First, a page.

Campus engages in common reading

With “Flu” making its way across the Pullman campus, the excitement has been contagious.

In the third month of their first common reading project, WSU Pullman freshmen and their teachers are finding a variety of ways to use the book, “Flu: The Story of the Great Influenza Pandemic of 1918 and the Search for the Virus That Caused It.” For example:

• After exchanging droppers of clear liquids between test tubes, freshmen in teaching assistant Mary Grace Antony’s public speaking class listened carefully to chemistry, biology, history and genetics minilessons. If their concoction turned pink, they were “infected” with influenza.

“I’ve got it!” one student exclaimed.

The lessons were presented by seniors coordinated by Phil Mixter, clinical assistant professor in the School of Molecular Biosciences.
• Senior instructor Robert Staab has used the common reading to introduce the notion of disease in societies to his Gen Ed 110 freshmen, who study ancient Mesopotamia up to the Renaissance. His students compared and wrote about how differently Europeans and Middle Easterners dealt medically with the Black Death (bubonic plague) pandemic in the 14th century.

• Honors College freshmen read the book over the summer and arrived at WSU prepared to consider questions prepared in a study guide by Libby Walker, interim dean.

“Through group exercises with faculty, the freshmen learned in the week before classes started that our emphasis is on learning, not teaching. No one’s ‘The Expert,’ ” she said.

“The common reading has caught on more than anyone a year ago might have anticipated,” said Mary F. Wack, vice provost for undergraduate education.

The purpose of the reading, she said, is to find “new ways to connect students, faculty and staff with each other as a community of learners engaged with big questions, questions that don’t have obvious answers. That’s what we do in research universities.

“It’s a way of helping entering students transition to more sophisticated ways of thinking and communicating. And I think it’s been a great opportunity for the faculty to try creative ideas as well,” Wack said.

How — and if — faculty would use the book was left up to them. It was recommended, though, that faculty, librarians, Residence Life staff and advisers of the Freshman Focus living-learning community utilize “Flu” where possible.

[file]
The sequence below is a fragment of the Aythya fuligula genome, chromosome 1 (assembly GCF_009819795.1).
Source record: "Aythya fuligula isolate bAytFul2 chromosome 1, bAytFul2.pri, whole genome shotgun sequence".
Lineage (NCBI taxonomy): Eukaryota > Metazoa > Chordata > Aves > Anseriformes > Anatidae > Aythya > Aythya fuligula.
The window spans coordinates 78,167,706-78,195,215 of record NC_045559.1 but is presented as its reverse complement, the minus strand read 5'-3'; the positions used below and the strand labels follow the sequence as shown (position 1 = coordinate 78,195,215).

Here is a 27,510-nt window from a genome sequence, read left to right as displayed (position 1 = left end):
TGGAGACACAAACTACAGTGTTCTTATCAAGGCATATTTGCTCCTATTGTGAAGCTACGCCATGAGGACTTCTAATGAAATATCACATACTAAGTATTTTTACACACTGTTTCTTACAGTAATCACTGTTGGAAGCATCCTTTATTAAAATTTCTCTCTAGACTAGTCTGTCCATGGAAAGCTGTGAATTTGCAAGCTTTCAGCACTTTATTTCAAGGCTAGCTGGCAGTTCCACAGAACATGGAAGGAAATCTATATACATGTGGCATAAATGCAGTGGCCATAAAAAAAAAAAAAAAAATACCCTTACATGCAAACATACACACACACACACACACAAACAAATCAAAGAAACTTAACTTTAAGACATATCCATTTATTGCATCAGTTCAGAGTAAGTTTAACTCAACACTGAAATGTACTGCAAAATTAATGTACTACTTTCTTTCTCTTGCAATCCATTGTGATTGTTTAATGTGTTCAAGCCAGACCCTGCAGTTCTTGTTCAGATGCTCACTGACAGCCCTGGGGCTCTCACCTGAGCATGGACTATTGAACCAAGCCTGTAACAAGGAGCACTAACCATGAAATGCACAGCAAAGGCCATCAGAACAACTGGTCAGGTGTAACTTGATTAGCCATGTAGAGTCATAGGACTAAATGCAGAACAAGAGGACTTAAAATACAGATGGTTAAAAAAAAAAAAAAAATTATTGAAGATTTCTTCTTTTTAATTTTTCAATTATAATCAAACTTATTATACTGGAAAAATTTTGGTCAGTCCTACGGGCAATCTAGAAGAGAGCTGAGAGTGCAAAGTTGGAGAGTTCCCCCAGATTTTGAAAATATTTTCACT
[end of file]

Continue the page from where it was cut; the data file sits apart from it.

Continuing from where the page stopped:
Such “common readings” are successful at many top-ranked universities nationwide. WSU Vancouver has its own common reading program in its second year.

In 315 pages, “Flu,” by New York Times science writer Gina Kolata, traces the worldwide pandemic that killed probably than 50 million people — no one knows for sure since few written records exist. The story is told in vignettes — scientists’ quests to examine lung tissue from 1918 victims long buried in Alaskan ice fields, researchers sequencing genes, and evaluations of other epidemics.

To date, 3,428 copies of “Flu” are in the hands of WSU students, faculty and staff.

“The response from the academic as well as the Student Affairs sides of the university and beyond has been tremendous,” said Susan Poch, associate vice president for educational development.

“A common reading requires the culture of the campus community to change. We’re seeing that happen. I’m optimistic that the program is a success in its pilot year.”

Plans are being made to assess student learning outcomes and faculty experiences.

Two free guest lectures
• Former WSU faculty member, historian and author Alfred W. Crosby, who is liberally quoted throughout the book as an expert on the 1918 flu and pandemics, will speak at 7 p.m. Tuesday,

Oct. 16, in Smith CUE 203.

• Author Gina Kolata (right), a Pulitzer Prize-nominated New York Times science writer, will speak at 7 p.m. Tuesday, Nov. 6, in Beasley coliseum.

More activities and resources:
• Flu shots will be available at WSU beginning Oct. 15. See ONLINE @ for more information.

• Phil Mixter, clinical assistant professor in the School of Molecular Biosciences, has set up a site where the WSU community can blog about the speakers: ONLINE @
• A discussion on epidemics and indigenous peoples, presented by the WSU Plateau Center for American Indian Studies, will begin at 6:30 p.m. Wednesday, Nov. 7, in the Honors College lounge.

• A digital collection describing the impact of the 1918 flu pandemic on the Pullman campus can be found ONLINE @ Compiled by WSU Libraries, the database includes 114 documents from university archives and a timeline with links to primary sources.

• Under the Big Tent debate, noon Tuesday, Nov. 13, Glenn Terrell mall, topic will be emergency preparedness for campus disaster, including a potential avian flu outbreak.

• The official common reading project site is ONLINE @

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